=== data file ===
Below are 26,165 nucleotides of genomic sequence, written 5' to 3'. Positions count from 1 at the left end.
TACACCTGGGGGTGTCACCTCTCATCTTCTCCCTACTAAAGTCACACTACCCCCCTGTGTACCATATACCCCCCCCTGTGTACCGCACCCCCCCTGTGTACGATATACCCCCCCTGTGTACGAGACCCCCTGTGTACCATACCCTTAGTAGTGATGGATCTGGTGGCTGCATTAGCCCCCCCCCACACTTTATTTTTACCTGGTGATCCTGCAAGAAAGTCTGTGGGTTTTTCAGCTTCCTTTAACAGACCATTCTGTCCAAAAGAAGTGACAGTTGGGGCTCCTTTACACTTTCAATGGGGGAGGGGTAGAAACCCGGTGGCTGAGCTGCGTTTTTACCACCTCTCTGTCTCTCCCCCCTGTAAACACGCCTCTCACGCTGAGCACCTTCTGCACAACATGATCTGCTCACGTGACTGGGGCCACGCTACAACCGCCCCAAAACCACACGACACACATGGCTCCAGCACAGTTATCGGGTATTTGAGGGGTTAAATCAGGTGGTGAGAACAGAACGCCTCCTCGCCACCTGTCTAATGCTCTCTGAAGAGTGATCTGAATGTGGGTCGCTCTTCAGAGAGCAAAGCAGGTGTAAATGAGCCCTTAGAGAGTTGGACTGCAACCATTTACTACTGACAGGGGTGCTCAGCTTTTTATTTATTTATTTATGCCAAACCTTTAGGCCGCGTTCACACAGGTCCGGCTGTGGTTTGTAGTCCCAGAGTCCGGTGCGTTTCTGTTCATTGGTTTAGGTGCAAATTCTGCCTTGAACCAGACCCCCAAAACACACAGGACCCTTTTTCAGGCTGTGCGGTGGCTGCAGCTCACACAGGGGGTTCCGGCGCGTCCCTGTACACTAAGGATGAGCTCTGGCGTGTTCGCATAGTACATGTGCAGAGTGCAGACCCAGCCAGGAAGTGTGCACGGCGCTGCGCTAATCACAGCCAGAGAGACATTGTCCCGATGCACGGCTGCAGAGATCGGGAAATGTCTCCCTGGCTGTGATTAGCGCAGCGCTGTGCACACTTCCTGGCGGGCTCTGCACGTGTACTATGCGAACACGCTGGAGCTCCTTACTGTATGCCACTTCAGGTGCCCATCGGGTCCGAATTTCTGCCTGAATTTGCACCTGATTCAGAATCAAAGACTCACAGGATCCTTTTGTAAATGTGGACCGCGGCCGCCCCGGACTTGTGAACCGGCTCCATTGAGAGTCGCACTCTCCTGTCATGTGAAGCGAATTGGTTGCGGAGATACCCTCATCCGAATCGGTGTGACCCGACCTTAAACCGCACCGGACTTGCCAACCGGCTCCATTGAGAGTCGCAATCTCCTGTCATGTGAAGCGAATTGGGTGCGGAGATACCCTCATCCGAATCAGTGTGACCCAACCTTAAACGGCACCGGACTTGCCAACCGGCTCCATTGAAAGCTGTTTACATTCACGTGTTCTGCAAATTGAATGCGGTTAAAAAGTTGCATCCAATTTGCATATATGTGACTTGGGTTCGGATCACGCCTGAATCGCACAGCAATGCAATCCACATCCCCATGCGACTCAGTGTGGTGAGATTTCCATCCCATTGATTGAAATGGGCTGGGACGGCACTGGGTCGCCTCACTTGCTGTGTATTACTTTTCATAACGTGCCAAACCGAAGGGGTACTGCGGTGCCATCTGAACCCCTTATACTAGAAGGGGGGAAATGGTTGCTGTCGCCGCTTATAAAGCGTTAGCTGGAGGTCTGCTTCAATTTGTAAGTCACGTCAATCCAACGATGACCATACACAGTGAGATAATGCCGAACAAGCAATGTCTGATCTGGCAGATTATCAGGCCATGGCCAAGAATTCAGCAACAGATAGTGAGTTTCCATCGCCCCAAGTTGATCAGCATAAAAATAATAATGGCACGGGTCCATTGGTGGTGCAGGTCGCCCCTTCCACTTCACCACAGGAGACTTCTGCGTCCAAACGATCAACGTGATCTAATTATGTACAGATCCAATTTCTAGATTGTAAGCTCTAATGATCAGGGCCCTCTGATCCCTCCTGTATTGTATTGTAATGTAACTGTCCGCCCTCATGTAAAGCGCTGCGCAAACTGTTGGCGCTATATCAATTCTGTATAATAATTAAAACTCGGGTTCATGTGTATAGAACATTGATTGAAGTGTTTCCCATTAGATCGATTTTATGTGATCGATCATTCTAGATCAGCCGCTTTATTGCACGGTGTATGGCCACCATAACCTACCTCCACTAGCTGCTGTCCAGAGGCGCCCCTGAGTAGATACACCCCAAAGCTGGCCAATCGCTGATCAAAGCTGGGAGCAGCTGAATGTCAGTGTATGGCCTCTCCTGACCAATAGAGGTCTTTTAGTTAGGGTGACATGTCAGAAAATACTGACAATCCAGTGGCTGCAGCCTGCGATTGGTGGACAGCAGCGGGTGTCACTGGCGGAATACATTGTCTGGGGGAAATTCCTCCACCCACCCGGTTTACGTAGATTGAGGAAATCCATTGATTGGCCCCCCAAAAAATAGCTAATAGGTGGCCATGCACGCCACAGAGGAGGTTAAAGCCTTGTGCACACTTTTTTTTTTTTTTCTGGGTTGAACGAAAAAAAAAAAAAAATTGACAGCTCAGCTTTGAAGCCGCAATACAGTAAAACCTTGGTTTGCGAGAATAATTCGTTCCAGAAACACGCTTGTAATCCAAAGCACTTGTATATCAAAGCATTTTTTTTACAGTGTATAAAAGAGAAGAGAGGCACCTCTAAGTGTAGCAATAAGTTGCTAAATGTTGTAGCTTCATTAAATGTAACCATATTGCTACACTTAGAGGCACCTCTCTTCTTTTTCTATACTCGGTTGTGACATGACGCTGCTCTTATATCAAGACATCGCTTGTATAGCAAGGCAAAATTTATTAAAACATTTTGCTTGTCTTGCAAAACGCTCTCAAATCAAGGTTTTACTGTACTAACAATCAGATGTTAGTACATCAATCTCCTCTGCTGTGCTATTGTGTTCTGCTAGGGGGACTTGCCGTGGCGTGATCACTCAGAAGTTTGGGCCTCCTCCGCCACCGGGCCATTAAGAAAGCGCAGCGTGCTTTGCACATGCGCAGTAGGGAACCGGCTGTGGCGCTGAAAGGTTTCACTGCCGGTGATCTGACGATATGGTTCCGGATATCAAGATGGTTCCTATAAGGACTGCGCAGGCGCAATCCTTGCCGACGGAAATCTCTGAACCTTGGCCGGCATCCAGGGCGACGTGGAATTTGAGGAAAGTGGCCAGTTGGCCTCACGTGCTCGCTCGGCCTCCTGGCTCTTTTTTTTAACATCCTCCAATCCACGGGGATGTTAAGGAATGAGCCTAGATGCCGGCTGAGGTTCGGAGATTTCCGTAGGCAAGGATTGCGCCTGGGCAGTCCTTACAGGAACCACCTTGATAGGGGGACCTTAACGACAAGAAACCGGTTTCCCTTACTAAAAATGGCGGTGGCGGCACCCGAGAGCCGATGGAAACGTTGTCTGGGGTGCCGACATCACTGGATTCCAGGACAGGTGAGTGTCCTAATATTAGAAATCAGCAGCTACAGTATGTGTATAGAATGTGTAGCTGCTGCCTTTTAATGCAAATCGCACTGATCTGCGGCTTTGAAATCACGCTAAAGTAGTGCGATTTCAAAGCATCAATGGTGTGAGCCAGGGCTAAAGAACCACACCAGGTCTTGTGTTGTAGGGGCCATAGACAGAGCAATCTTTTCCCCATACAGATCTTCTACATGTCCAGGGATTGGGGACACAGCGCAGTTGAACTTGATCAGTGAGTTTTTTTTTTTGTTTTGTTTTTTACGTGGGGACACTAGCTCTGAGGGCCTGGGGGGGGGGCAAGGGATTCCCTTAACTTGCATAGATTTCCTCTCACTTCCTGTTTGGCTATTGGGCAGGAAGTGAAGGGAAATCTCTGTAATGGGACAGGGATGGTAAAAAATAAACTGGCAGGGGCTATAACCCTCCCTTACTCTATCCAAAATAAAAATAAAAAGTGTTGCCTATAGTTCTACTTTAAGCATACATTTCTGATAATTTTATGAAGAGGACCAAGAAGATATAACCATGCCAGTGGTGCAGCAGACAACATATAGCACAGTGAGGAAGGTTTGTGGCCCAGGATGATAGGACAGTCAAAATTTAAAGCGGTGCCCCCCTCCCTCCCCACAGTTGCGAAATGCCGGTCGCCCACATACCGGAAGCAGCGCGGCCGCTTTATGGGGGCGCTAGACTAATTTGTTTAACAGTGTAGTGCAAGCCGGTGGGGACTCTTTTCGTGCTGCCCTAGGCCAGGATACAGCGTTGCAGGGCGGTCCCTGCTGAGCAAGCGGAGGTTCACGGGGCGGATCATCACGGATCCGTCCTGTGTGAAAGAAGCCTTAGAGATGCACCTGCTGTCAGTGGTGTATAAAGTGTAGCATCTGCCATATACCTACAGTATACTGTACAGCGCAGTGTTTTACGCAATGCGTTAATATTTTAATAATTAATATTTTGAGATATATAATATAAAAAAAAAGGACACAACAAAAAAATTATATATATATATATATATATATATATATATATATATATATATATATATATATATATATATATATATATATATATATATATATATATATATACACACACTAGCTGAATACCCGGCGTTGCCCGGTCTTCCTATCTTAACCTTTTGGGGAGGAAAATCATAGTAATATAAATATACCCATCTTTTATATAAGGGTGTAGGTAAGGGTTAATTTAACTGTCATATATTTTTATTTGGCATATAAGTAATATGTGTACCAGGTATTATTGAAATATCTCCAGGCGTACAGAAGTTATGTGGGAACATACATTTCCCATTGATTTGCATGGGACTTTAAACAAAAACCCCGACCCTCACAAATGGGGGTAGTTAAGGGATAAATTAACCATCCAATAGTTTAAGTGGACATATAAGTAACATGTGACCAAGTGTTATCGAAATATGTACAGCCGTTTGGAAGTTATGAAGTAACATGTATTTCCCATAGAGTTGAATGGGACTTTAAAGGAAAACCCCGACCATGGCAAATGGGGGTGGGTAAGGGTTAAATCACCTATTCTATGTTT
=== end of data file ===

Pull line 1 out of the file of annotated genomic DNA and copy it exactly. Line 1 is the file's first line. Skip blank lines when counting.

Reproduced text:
Below are 26,165 nucleotides of genomic sequence, written 5' to 3'. Positions count from 1 at the left end.